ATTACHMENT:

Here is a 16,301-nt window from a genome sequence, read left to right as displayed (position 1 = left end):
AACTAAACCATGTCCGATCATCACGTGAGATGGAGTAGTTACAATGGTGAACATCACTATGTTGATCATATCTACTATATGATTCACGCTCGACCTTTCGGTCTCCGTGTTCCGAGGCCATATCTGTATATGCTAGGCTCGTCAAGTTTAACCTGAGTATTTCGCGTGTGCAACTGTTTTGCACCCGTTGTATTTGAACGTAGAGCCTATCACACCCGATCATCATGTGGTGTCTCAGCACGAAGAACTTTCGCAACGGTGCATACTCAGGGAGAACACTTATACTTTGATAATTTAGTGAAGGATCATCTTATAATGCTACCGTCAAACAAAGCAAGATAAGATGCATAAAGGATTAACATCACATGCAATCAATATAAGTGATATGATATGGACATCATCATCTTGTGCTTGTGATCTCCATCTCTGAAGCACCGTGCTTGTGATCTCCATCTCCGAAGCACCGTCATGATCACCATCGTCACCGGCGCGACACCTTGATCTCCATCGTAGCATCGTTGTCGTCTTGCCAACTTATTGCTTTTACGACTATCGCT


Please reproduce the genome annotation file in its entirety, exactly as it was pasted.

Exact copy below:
Here is a 16,301-nt window from a genome sequence, read left to right as displayed (position 1 = left end):
AACTAAACCATGTCCGATCATCACGTGAGATGGAGTAGTTACAATGGTGAACATCACTATGTTGATCATATCTACTATATGATTCACGCTCGACCTTTCGGTCTCCGTGTTCCGAGGCCATATCTGTATATGCTAGGCTCGTCAAGTTTAACCTGAGTATTTCGCGTGTGCAACTGTTTTGCACCCGTTGTATTTGAACGTAGAGCCTATCACACCCGATCATCATGTGGTGTCTCAGCACGAAGAACTTTCGCAACGGTGCATACTCAGGGAGAACACTTATACTTTGATAATTTAGTGAAGGATCATCTTATAATGCTACCGTCAAACAAAGCAAGATAAGATGCATAAAGGATTAACATCACATGCAATCAATATAAGTGATATGATATGGACATCATCATCTTGTGCTTGTGATCTCCATCTCTGAAGCACCGTGCTTGTGATCTCCATCTCCGAAGCACCGTCATGATCACCATCGTCACCGGCGCGACACCTTGATCTCCATCGTAGCATCGTTGTCGTCTTGCCAACTTATTGCTTTTACGACTATCGCT